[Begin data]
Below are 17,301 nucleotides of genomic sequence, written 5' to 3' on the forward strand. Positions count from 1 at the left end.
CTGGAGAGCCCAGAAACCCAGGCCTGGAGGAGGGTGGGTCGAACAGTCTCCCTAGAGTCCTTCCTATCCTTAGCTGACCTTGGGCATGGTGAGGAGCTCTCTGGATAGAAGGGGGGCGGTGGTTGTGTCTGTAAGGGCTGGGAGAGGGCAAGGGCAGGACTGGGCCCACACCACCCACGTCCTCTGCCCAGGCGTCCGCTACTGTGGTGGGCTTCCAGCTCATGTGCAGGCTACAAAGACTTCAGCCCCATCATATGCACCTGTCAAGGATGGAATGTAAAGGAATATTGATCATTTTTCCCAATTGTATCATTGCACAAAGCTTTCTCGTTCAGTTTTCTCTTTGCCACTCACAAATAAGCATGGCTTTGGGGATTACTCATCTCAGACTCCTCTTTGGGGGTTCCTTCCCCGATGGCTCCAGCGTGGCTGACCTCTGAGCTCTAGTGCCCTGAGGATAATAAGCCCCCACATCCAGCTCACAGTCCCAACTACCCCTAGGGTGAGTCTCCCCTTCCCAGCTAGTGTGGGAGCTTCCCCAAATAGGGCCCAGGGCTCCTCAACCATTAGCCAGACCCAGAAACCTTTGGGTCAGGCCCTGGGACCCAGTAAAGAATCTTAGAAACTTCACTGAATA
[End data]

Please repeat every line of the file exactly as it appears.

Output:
Below are 17,301 nucleotides of genomic sequence, written 5' to 3' on the forward strand. Positions count from 1 at the left end.
CTGGAGAGCCCAGAAACCCAGGCCTGGAGGAGGGTGGGTCGAACAGTCTCCCTAGAGTCCTTCCTATCCTTAGCTGACCTTGGGCATGGTGAGGAGCTCTCTGGATAGAAGGGGGGCGGTGGTTGTGTCTGTAAGGGCTGGGAGAGGGCAAGGGCAGGACTGGGCCCACACCACCCACGTCCTCTGCCCAGGCGTCCGCTACTGTGGTGGGCTTCCAGCTCATGTGCAGGCTACAAAGACTTCAGCCCCATCATATGCACCTGTCAAGGATGGAATGTAAAGGAATATTGATCATTTTTCCCAATTGTATCATTGCACAAAGCTTTCTCGTTCAGTTTTCTCTTTGCCACTCACAAATAAGCATGGCTTTGGGGATTACTCATCTCAGACTCCTCTTTGGGGGTTCCTTCCCCGATGGCTCCAGCGTGGCTGACCTCTGAGCTCTAGTGCCCTGAGGATAATAAGCCCCCACATCCAGCTCACAGTCCCAACTACCCCTAGGGTGAGTCTCCCCTTCCCAGCTAGTGTGGGAGCTTCCCCAAATAGGGCCCAGGGCTCCTCAACCATTAGCCAGACCCAGAAACCTTTGGGTCAGGCCCTGGGACCCAGTAAAGAATCTTAGAAACTTCACTGAATA